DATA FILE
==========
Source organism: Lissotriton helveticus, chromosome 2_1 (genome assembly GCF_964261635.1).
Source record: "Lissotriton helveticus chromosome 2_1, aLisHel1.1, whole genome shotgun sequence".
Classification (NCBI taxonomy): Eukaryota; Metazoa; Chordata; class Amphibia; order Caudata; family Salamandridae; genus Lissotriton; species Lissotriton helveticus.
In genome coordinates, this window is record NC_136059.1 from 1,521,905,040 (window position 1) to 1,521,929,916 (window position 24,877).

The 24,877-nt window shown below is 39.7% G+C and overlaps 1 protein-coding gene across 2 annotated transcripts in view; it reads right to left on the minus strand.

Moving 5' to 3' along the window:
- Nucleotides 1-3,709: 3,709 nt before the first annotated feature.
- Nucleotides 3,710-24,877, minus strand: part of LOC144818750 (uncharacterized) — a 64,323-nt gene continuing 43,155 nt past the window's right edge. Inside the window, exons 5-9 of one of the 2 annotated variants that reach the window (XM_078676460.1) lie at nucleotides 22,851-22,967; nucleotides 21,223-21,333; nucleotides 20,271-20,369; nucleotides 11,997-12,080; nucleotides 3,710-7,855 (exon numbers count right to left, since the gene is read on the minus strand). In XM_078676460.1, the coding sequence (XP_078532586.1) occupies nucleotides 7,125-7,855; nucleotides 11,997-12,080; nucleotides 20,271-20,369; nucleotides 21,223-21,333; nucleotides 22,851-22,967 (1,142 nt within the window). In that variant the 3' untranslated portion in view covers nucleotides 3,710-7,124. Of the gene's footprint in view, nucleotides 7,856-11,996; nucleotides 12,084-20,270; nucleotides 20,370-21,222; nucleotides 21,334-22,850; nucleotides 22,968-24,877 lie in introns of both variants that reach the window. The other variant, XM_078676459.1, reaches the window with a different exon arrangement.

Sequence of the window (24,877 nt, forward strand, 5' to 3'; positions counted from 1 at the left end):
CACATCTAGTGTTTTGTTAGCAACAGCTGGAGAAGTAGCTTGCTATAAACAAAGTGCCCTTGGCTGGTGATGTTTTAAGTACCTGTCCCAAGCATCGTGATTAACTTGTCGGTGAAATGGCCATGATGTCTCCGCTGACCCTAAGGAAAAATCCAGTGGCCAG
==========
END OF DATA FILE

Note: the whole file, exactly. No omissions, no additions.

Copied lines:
Source organism: Lissotriton helveticus, chromosome 2_1 (genome assembly GCF_964261635.1).
Source record: "Lissotriton helveticus chromosome 2_1, aLisHel1.1, whole genome shotgun sequence".
Classification (NCBI taxonomy): Eukaryota; Metazoa; Chordata; class Amphibia; order Caudata; family Salamandridae; genus Lissotriton; species Lissotriton helveticus.
In genome coordinates, this window is record NC_136059.1 from 1,521,905,040 (window position 1) to 1,521,929,916 (window position 24,877).

The 24,877-nt window shown below is 39.7% G+C and overlaps 1 protein-coding gene across 2 annotated transcripts in view; it reads right to left on the minus strand.

Moving 5' to 3' along the window:
- Nucleotides 1-3,709: 3,709 nt before the first annotated feature.
- Nucleotides 3,710-24,877, minus strand: part of LOC144818750 (uncharacterized) — a 64,323-nt gene continuing 43,155 nt past the window's right edge. Inside the window, exons 5-9 of one of the 2 annotated variants that reach the window (XM_078676460.1) lie at nucleotides 22,851-22,967; nucleotides 21,223-21,333; nucleotides 20,271-20,369; nucleotides 11,997-12,080; nucleotides 3,710-7,855 (exon numbers count right to left, since the gene is read on the minus strand). In XM_078676460.1, the coding sequence (XP_078532586.1) occupies nucleotides 7,125-7,855; nucleotides 11,997-12,080; nucleotides 20,271-20,369; nucleotides 21,223-21,333; nucleotides 22,851-22,967 (1,142 nt within the window). In that variant the 3' untranslated portion in view covers nucleotides 3,710-7,124. Of the gene's footprint in view, nucleotides 7,856-11,996; nucleotides 12,084-20,270; nucleotides 20,370-21,222; nucleotides 21,334-22,850; nucleotides 22,968-24,877 lie in introns of both variants that reach the window. The other variant, XM_078676459.1, reaches the window with a different exon arrangement.

Sequence of the window (24,877 nt, forward strand, 5' to 3'; positions counted from 1 at the left end):
CACATCTAGTGTTTTGTTAGCAACAGCTGGAGAAGTAGCTTGCTATAAACAAAGTGCCCTTGGCTGGTGATGTTTTAAGTACCTGTCCCAAGCATCGTGATTAACTTGTCGGTGAAATGGCCATGATGTCTCCGCTGACCCTAAGGAAAAATCCAGTGGCCAG